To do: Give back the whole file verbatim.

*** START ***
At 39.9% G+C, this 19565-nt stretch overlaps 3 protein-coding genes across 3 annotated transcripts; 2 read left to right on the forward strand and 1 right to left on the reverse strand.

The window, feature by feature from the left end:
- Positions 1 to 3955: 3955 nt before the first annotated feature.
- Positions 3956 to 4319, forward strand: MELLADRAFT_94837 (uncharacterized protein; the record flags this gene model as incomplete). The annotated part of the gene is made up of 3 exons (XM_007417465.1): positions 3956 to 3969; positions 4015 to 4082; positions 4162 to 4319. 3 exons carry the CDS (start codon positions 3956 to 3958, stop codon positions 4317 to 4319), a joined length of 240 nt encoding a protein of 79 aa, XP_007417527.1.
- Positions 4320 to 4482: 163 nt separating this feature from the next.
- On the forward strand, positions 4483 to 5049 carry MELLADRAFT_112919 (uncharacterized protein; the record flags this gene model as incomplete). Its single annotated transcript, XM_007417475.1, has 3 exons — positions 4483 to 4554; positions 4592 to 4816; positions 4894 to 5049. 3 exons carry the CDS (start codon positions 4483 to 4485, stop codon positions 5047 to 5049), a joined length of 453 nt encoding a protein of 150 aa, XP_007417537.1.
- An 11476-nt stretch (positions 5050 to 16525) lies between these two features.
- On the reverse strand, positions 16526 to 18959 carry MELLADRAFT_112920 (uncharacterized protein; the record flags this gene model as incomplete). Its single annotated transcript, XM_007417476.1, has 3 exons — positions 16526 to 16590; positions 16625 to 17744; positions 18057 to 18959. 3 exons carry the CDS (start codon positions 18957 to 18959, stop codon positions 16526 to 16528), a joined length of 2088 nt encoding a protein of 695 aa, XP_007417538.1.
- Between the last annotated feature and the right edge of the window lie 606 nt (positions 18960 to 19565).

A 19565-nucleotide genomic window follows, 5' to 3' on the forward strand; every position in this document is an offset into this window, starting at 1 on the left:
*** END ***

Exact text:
At 39.9% G+C, this 19565-nt stretch overlaps 3 protein-coding genes across 3 annotated transcripts; 2 read left to right on the forward strand and 1 right to left on the reverse strand.

The window, feature by feature from the left end:
- Positions 1 to 3955: 3955 nt before the first annotated feature.
- Positions 3956 to 4319, forward strand: MELLADRAFT_94837 (uncharacterized protein; the record flags this gene model as incomplete). The annotated part of the gene is made up of 3 exons (XM_007417465.1): positions 3956 to 3969; positions 4015 to 4082; positions 4162 to 4319. 3 exons carry the CDS (start codon positions 3956 to 3958, stop codon positions 4317 to 4319), a joined length of 240 nt encoding a protein of 79 aa, XP_007417527.1.
- Positions 4320 to 4482: 163 nt separating this feature from the next.
- On the forward strand, positions 4483 to 5049 carry MELLADRAFT_112919 (uncharacterized protein; the record flags this gene model as incomplete). Its single annotated transcript, XM_007417475.1, has 3 exons — positions 4483 to 4554; positions 4592 to 4816; positions 4894 to 5049. 3 exons carry the CDS (start codon positions 4483 to 4485, stop codon positions 5047 to 5049), a joined length of 453 nt encoding a protein of 150 aa, XP_007417537.1.
- An 11476-nt stretch (positions 5050 to 16525) lies between these two features.
- On the reverse strand, positions 16526 to 18959 carry MELLADRAFT_112920 (uncharacterized protein; the record flags this gene model as incomplete). Its single annotated transcript, XM_007417476.1, has 3 exons — positions 16526 to 16590; positions 16625 to 17744; positions 18057 to 18959. 3 exons carry the CDS (start codon positions 18957 to 18959, stop codon positions 16526 to 16528), a joined length of 2088 nt encoding a protein of 695 aa, XP_007417538.1.
- Between the last annotated feature and the right edge of the window lie 606 nt (positions 18960 to 19565).

A 19565-nucleotide genomic window follows, 5' to 3' on the forward strand; every position in this document is an offset into this window, starting at 1 on the left: